It’s one of the most infamous images of American Shakespearean theater. Taken from a performance of Julius Caesar in New York City in 1864, the photograph shows three brothers from a distinguished acting family pose in character: Junius as Cassius on the right, Edwin as Brutus in the center, and on the left, as Marc Anthony, the youngest brother, John Wilkes Booth. It was the only time the three brothers appeared together on stage, but that play would haunt them the rest of their lives. John Wilkes watched his brother Edwin’s portrayal of the “noblest Roman of them all” and decided to become an “American Brutus” who would slay the tyrant Abraham Lincoln who waged a Civil War against his beloved South. Today is the anniversary of Lincoln’s assassination in 1865 by the would-be Brutus, who failed to recognize the tragic flaw of hubris Shakespeare gave to the protagonist of Julius Caesar. Shakespeare didn’t pull the trigger, of course, but it was his play that inadvertently triggered a series of events that inspired the act.
Everyone who remembers Julius Caesar from high school also remembers that the title character is not the hero of the play. It’s the trials and tribulations of Brutus we watch until the final act. Brutus takes in the false praise of Cassius and the other conspirators and lends his good name and reputation to sweeten the foul murder. That good name and reputation echoes throughout the play until Marc Anthony’s famous speech calling “Friends, Romans, Countrymen…” In Marc Anthony’s mouth the repeated “and surely Brutus is an honorable man…” rings more and more hollowly. And, yet, John Wilkes Booth failed to hear that hollow ring and its deeper meaning despite declaiming the words on stage. For him, Brutus remained an ideal to emulate.
Once that fateful shot was fired, life for all the Booths changed. Edwin, perhaps the greatest Shakespearean actor in America at the time, never shook the specter of his brother’s actions. Edwin actually supported the Northern cause and voted for Lincoln, despite John Wilkes protestations that Lincoln would soon crown himself king. Even the fact that Edwin had saved the life of Lincoln’s son Robert in 1864 provided little solace. The quintessential Hamlet of his age, Edwin felt the ghosts of the past pursuing him to the grave.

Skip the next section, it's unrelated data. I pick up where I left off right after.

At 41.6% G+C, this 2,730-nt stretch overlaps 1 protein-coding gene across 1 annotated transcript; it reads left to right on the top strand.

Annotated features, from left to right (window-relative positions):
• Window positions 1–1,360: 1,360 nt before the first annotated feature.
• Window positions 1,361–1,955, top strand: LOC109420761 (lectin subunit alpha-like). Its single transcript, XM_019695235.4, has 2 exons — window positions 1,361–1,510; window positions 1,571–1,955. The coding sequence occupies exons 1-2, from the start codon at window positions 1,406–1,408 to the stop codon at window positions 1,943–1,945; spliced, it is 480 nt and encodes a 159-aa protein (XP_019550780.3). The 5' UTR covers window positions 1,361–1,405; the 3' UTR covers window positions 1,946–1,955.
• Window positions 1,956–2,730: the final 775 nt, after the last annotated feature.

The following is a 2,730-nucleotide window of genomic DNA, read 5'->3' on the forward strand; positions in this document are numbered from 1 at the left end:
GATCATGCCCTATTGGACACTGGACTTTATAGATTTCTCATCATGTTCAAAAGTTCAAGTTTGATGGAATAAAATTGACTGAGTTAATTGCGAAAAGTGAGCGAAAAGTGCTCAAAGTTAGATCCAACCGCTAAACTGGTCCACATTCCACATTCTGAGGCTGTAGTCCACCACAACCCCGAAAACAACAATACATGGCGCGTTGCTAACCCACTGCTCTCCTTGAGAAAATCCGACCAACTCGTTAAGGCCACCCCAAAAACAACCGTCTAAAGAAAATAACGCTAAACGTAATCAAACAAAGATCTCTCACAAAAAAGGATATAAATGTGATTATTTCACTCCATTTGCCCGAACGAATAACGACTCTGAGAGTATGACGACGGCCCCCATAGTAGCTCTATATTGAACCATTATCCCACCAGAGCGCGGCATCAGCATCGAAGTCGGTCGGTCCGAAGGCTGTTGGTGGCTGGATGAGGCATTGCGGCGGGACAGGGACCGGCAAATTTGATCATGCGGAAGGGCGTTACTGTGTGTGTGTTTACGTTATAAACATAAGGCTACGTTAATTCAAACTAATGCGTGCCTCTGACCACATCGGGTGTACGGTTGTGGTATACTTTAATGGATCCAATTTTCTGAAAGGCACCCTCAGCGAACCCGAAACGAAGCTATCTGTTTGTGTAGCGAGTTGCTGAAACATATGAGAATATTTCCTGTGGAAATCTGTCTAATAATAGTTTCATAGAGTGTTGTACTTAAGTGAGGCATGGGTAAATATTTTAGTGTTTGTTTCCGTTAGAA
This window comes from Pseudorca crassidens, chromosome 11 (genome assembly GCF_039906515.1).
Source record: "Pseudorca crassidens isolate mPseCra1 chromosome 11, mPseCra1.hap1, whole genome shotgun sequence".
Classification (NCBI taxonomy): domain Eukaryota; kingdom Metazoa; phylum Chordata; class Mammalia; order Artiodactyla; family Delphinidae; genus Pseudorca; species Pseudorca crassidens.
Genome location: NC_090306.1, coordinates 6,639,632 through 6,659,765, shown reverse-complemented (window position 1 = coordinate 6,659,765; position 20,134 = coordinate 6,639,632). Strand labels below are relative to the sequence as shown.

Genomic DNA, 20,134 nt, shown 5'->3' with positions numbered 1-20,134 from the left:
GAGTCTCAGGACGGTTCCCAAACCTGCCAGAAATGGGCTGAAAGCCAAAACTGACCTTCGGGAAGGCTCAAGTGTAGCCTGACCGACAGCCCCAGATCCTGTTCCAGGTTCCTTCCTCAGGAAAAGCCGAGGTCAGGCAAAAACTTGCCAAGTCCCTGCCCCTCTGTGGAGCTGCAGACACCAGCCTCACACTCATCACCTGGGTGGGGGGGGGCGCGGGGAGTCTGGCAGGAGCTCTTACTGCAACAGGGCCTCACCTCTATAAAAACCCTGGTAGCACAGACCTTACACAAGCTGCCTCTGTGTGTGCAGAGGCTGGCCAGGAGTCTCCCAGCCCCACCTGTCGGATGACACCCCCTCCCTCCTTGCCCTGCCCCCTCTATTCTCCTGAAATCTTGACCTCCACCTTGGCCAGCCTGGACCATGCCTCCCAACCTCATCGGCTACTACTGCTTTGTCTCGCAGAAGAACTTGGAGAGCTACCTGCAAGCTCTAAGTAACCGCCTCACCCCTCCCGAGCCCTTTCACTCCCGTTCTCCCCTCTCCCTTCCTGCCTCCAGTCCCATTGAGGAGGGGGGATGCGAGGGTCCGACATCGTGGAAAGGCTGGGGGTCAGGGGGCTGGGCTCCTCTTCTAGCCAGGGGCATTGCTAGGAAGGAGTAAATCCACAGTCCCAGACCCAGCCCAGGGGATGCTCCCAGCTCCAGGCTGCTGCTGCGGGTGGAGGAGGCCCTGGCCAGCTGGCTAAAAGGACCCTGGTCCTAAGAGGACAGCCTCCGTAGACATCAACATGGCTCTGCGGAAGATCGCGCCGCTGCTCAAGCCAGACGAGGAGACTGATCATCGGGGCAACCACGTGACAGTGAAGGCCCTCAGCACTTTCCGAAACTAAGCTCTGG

Shortly after Lincoln’s assassination, Herman Melville viewed an art exhibition at the National Academy in New York City. Among the works shown was Sanford Gifford’s A Coming Storm (now in the collection of the Philadelphia Museum of Art). Noticing that Edwin Booth owned the painting, Melville found a deeper significance in the foreboding landscape. In the poem “The Coming Storm,” Melville connected that landscape to the psychic landscape of Edwin Booth:
A demon-cloud like the mountain one
Burst on a spirit as mild
As this urned lake, the home of shades.
But Shakspeare’s pensive child
Never the lines had lightly scanned,
Steeped in fable, steeped in fate;
The Hamlet in his heart was ‘ware,
Such hearts can antedate.
Melville saw the “Hamlet” in Edwin’s heart through his choice to purchase Gifford’s painting. In essence, allowing the painting to exhibit was Edwin’s public statement on the assassination—a deep sadness mixed with a realization of the same human failings Shakespeare wrote of over and over. Melville finishes the poem with the following lines:
No utter surprise can come to him
Who reaches Shakspeare’s core;
That which we seek and shun is there—
Man’s final lore.
For Edwin, Melville, Gifford, and Shakespeare, “Man’s final lore”—the last lines of the story we write with our actions—is what we both “seek and shun” in human nature. As Edwin well knew, Shakespeare has Hamlet say, “What a piece of work is a man, how noble in reason, how infinite in faculties, in form and moving how express and admirable, in action how like an angel, in apprehension how like a god! the beauty of the world, the paragon of animals—and yet, to me, what is this quintessence of dust? Man delights not me…” The paradox of angelic and barbaric in humanity vexed Edwin, especially when his brother became the embodiment of betrayal. John Wilkes Booth, a Brutus wanna be, scanned Shakespeare’s lines too lightly seeking justification for his own desires and was genuinely shocked at the negative public reaction to his act. If anything good can come of remembering the assassination of Lincoln, it is the lesson that we fail to read Shakespeare, or dare to misread him, at our peril.